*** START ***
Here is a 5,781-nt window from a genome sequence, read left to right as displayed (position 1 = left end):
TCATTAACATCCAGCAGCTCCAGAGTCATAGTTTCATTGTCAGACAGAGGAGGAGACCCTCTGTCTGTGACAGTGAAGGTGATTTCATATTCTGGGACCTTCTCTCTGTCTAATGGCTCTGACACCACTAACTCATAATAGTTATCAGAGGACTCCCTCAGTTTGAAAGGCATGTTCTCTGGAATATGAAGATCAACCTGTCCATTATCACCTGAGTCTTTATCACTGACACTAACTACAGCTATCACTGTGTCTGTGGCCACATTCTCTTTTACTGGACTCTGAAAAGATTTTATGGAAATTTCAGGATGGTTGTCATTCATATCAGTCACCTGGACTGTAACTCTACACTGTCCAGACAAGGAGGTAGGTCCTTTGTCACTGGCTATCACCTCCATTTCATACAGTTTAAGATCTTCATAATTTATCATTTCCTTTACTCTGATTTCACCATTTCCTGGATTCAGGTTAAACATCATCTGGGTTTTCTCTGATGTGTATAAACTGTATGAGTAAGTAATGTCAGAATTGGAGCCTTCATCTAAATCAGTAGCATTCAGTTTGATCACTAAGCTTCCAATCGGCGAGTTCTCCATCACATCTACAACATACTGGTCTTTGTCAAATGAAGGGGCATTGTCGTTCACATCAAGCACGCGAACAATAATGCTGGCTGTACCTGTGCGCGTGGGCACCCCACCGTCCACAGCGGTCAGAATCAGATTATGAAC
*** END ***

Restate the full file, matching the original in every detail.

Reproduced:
Here is a 5,781-nt window from a genome sequence, read left to right as displayed (position 1 = left end):
TCATTAACATCCAGCAGCTCCAGAGTCATAGTTTCATTGTCAGACAGAGGAGGAGACCCTCTGTCTGTGACAGTGAAGGTGATTTCATATTCTGGGACCTTCTCTCTGTCTAATGGCTCTGACACCACTAACTCATAATAGTTATCAGAGGACTCCCTCAGTTTGAAAGGCATGTTCTCTGGAATATGAAGATCAACCTGTCCATTATCACCTGAGTCTTTATCACTGACACTAACTACAGCTATCACTGTGTCTGTGGCCACATTCTCTTTTACTGGACTCTGAAAAGATTTTATGGAAATTTCAGGATGGTTGTCATTCATATCAGTCACCTGGACTGTAACTCTACACTGTCCAGACAAGGAGGTAGGTCCTTTGTCACTGGCTATCACCTCCATTTCATACAGTTTAAGATCTTCATAATTTATCATTTCCTTTACTCTGATTTCACCATTTCCTGGATTCAGGTTAAACATCATCTGGGTTTTCTCTGATGTGTATAAACTGTATGAGTAAGTAATGTCAGAATTGGAGCCTTCATCTAAATCAGTAGCATTCAGTTTGATCACTAAGCTTCCAATCGGCGAGTTCTCCATCACATCTACAACATACTGGTCTTTGTCAAATGAAGGGGCATTGTCGTTCACATCAAGCACGCGAACAATAATGCTGGCTGTACCTGTGCGCGTGGGCACCCCACCGTCCACAGCGGTCAGAATCAGATTATGAAC